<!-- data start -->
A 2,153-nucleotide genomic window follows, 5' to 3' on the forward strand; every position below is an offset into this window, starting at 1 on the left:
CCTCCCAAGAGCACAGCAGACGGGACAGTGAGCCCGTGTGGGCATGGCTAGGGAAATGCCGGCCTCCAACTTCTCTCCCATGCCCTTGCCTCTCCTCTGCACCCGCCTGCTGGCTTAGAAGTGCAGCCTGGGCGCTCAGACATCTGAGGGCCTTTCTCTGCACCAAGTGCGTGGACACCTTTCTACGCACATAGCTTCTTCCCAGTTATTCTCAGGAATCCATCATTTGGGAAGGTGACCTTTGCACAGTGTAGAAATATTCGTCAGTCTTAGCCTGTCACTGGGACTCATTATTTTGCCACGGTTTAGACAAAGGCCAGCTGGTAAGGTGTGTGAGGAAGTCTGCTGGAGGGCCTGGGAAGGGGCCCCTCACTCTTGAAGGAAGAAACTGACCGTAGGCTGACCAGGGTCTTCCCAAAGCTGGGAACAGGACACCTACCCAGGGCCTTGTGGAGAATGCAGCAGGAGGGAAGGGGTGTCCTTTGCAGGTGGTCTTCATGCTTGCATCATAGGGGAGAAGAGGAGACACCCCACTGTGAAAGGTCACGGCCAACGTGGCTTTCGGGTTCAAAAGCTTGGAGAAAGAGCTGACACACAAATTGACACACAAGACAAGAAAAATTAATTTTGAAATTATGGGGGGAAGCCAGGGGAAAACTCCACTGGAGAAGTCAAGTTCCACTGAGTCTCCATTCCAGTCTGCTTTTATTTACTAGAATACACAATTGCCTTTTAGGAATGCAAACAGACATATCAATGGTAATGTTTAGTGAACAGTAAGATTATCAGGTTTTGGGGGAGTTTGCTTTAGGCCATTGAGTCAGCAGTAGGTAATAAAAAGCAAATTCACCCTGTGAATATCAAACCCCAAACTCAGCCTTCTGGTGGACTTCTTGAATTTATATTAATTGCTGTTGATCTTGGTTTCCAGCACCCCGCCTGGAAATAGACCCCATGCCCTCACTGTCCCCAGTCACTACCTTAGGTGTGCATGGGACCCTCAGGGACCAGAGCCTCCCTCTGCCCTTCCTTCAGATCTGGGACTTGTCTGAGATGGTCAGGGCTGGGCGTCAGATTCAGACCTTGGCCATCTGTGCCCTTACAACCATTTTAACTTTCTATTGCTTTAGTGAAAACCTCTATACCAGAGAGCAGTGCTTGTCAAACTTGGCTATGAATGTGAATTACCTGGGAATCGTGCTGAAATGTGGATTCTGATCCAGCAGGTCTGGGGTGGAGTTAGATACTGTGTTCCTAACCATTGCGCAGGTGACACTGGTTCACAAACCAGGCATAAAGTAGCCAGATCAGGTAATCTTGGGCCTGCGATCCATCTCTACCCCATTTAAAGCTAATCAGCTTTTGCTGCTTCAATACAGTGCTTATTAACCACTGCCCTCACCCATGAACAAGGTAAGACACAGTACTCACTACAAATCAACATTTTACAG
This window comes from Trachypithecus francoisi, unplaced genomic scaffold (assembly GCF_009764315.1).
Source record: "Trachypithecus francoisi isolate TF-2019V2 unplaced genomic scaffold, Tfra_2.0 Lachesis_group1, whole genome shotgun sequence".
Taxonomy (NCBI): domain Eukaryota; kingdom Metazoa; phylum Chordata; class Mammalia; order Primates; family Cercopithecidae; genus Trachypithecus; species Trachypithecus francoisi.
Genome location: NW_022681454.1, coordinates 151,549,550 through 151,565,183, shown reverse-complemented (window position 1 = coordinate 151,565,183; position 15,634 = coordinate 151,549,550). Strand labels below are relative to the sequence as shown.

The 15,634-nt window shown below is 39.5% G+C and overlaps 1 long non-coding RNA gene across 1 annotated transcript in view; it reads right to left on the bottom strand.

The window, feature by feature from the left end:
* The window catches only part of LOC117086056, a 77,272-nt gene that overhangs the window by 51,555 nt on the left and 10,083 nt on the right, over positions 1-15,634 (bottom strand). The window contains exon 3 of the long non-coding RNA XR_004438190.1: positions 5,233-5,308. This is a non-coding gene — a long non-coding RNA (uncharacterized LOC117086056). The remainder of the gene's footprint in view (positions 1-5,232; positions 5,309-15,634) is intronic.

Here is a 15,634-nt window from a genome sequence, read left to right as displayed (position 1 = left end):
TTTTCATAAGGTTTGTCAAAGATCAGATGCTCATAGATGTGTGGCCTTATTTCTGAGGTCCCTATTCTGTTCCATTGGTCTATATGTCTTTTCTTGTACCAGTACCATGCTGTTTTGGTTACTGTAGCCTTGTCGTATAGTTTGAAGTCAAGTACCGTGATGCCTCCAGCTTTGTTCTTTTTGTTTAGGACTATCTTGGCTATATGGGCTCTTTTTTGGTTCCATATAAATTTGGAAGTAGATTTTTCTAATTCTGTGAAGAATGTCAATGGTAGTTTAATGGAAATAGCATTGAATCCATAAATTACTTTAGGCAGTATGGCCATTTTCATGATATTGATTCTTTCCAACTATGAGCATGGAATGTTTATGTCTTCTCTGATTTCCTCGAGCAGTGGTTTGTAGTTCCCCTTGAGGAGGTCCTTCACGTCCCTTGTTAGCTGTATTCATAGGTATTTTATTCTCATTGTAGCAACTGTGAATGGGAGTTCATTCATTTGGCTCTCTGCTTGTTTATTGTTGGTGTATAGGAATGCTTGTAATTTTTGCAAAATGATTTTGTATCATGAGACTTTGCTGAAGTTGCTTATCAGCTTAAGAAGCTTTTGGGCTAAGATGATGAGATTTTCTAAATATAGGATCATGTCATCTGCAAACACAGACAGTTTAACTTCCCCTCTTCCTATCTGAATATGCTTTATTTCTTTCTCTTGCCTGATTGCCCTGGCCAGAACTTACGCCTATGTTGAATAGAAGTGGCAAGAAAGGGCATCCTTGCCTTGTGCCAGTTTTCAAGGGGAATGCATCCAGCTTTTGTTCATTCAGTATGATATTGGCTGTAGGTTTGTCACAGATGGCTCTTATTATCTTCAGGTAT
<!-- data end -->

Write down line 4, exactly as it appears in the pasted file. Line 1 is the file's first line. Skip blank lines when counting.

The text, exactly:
Source record: "Trachypithecus francoisi isolate TF-2019V2 unplaced genomic scaffold, Tfra_2.0 Lachesis_group1, whole genome shotgun sequence".